When the book companies complained about Google taking their content without permission I said “come on, it’s not going to replace folks buying books.”
Then I started using book search to find specific pieces of information in books instead of buying them.
You get the idea, it’s not an issue until it’s your issue. About.com, HowStuffWorks.com, digg.com, and Mahalo.com now going to feel the Google “we’re not competing with you” burn–to what degree only time will tell.
What should startups do?
First, I think startups need to be honest with Google when they feel Google is going over the line. Most folks in the Valley are terrified of Google and they don’t want to publicly criticise them for fear that their Google rankings might drop, or for fear that when it comes time to sell their company Google might blacklist them.
This simply isn’t the case. Google is filled with a lot of great folks I’ve known for a long time. I’ve had many conversations with Matt Cutts, Megan Smith, David Eun, and even Larry Page once, about Google being in the content business. They’ve all said they are not going to compete with their clients and they are not a content company.
It’s up to us to tell them when we feel they are crossing the line. With Knol, I feel like Google is competing with their partners. I’ve told them all this, and I hope they either a) remove Knol from the Google index as a sign of good faith or b) just cancel the project as a sign of good faith to their content partners.
For Google’s own good they should not try to take over their own search results. If Google results start showing 20-30% Knol pages and YouTube videos then that is going to do four things:
1. Raise major anti-trust concerns.
2. Give Google haters something to point to–“ha! ha! you’re evil!”
3. Drive partners away from Google into the arms of Microsoft–which isn’t in the content business and never will be.
4. Drive users away from Google in search of more diversity.
Second, startup companies should probably hedge their bets. If Google is going full-bore into content that means they are going to start buying more content companies–at least ones that are not “pure content companies” by their definition. It’s Google’s world right now, so they get to define the industry. If they feel Knol isn’t content, OK, well, than About.com isn’t a content company so New York Times sould sell it to them.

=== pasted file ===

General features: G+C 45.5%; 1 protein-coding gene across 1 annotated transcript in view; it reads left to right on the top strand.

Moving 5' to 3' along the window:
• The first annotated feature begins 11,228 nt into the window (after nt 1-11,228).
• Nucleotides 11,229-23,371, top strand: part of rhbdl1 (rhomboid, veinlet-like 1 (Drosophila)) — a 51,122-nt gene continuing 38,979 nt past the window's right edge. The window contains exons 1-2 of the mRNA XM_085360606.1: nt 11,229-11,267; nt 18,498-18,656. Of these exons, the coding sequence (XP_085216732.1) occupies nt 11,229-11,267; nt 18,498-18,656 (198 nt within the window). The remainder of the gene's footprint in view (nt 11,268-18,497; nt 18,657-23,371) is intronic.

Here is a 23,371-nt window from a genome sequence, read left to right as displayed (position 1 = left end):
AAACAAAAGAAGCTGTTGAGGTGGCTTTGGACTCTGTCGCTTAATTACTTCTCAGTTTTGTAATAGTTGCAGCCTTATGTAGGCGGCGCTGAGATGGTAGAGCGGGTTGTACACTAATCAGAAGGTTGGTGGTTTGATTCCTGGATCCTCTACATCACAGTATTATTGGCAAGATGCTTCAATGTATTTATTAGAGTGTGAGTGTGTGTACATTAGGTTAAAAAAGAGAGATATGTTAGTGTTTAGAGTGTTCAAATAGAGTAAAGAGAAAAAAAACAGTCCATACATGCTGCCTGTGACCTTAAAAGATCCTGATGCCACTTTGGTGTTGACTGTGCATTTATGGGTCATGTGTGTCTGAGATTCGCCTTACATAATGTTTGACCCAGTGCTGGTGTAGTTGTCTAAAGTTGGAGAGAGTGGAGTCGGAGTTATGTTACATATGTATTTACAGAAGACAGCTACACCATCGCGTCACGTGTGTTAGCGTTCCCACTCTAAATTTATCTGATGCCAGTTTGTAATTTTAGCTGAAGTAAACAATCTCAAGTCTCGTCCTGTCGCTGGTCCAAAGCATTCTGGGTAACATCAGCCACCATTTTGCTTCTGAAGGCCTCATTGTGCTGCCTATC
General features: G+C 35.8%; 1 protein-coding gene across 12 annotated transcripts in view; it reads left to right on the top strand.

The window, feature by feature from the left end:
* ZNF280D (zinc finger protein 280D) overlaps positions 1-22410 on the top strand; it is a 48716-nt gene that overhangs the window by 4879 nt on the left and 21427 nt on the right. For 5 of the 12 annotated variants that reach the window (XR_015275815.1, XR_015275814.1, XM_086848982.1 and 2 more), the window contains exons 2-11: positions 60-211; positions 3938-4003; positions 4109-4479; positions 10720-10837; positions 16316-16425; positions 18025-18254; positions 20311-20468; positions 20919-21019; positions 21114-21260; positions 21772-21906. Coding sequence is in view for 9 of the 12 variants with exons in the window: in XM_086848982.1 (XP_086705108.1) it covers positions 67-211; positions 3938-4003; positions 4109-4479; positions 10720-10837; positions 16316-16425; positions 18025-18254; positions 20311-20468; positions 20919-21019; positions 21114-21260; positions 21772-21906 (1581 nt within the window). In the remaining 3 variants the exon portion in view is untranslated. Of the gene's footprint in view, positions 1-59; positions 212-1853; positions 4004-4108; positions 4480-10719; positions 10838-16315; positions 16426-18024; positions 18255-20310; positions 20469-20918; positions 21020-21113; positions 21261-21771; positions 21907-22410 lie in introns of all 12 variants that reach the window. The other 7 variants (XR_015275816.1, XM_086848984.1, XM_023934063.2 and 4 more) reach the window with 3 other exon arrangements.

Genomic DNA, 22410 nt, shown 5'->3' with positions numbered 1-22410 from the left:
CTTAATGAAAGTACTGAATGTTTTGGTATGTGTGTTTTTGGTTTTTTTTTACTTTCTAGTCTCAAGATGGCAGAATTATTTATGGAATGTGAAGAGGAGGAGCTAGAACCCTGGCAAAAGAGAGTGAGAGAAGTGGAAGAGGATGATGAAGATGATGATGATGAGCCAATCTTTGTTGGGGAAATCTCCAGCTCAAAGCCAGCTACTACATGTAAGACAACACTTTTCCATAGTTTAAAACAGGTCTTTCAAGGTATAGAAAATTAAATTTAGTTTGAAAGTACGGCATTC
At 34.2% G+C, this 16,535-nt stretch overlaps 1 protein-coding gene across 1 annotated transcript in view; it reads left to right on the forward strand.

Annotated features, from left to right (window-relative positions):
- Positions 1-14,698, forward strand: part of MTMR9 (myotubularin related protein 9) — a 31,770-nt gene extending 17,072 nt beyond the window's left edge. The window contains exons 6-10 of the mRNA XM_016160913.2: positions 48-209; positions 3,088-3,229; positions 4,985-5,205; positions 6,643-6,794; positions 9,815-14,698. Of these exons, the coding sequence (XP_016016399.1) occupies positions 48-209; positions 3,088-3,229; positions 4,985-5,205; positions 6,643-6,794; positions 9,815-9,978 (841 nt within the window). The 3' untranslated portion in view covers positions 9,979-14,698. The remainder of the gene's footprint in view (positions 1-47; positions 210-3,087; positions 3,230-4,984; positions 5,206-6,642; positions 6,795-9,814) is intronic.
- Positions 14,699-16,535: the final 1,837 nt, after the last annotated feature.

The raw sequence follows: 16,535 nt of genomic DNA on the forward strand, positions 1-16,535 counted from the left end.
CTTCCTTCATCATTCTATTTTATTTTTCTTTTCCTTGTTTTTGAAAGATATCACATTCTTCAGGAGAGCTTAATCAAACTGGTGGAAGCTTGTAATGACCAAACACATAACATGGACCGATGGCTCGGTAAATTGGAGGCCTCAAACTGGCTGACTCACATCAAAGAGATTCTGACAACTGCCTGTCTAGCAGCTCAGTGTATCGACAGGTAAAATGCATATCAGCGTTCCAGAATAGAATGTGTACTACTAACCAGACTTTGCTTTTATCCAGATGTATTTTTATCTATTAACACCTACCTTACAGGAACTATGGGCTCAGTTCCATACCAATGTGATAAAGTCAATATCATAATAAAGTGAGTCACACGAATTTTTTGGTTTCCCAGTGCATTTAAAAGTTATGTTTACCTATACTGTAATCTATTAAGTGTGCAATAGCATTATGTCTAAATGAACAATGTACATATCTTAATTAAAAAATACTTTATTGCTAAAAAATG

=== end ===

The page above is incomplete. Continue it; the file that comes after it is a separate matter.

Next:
Now, we could all be reading into this massively. Google Knol, Google’s book scanning, and YouTube’s deal with Seth could all be tiny pet projects on the side that will never move the needle for Google. In fact, you can almost be sure they will not move the needle given the power of Google’s Adsense machine.
So, are we all just overreacting out of fear of the unknown?
Is David Eun a Jedi master letting us know “Google is not a content company…. and these are not the droids we’re looking for?”
Frankly, I’m not the smartest guy in the world so I can’t tell.
What does it mean for Mahalo.com?
Our goal as business is to get the majority of traffic from direct and non-search referring sites, so if Knol pushes us down one result on every search result it’s not the end of the world. If Knol results are three or 10 of the top 30 results? Oh, then we might have a *slight* problem.
When designing Mahalo as a business, my model was to get our pages within the first 30 results on Google and Yahoo *some* of the time–like 20% of the time. We never expect to beat Wikipedia on a ranking. It seems that Google is going to ram Knol into the top search rankings–which they did during week one. So, we’re gonna to all have to build a model where almost always being behind Knol and Wikipedia works. I think this isn’t that big of deal–right now.
Also, as hedge we’re partnering with Google. We’ve put 30 of our How To articles into Knol, and we’re very big partners with YouTube on our Mahalo Daily show.
If you can’t beat them join them. If Google is destined to be the new Microsoft then it’s best to get into the tent early…..
Jason Calacanis is founder and CEO of Mahalo, and founded and ran both Weblogs Inc. and the Silicon Alley Reporter. This post was originally distributed via Jason’s email list; subscription information available here.